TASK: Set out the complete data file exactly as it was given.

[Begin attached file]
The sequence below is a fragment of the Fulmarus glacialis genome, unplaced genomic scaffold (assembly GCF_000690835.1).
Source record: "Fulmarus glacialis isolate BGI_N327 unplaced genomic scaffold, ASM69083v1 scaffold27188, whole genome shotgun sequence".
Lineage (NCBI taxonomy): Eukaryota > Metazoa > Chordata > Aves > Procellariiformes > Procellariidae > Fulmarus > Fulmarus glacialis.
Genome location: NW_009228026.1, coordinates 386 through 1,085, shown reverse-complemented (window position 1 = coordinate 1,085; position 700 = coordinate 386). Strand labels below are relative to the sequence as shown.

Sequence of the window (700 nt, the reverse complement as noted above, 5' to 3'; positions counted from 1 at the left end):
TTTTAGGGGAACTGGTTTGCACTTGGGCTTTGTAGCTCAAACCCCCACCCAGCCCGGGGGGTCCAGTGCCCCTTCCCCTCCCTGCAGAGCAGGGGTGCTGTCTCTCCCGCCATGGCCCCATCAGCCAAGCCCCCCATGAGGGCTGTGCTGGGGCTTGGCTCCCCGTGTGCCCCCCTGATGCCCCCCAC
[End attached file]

The sequence below is a fragment of the Fulmarus glacialis genome, unplaced genomic scaffold (assembly GCF_000690835.1).
Source record: "Fulmarus glacialis isolate BGI_N327 unplaced genomic scaffold, ASM69083v1 scaffold27188, whole genome shotgun sequence".
Lineage (NCBI taxonomy): Eukaryota > Metazoa > Chordata > Aves > Procellariiformes > Procellariidae > Fulmarus > Fulmarus glacialis.
Genome location: NW_009228026.1, coordinates 386 through 1,085, shown reverse-complemented (window position 1 = coordinate 1,085; position 700 = coordinate 386). Strand labels below are relative to the sequence as shown.

Sequence of the window (700 nt, the reverse complement as noted above, 5' to 3'; positions counted from 1 at the left end):
TTTTAGGGGAACTGGTTTGCACTTGGGCTTTGTAGCTCAAACCCCCACCCAGCCCGGGGGGTCCAGTGCCCCTTCCCCTCCCTGCAGAGCAGGGGTGCTGTCTCTCCCGCCATGGCCCCATCAGCCAAGCCCCCCATGAGGGCTGTGCTGGGGCTTGGCTCCCCGTGTGCCCCCCTGATGCCCCCCAC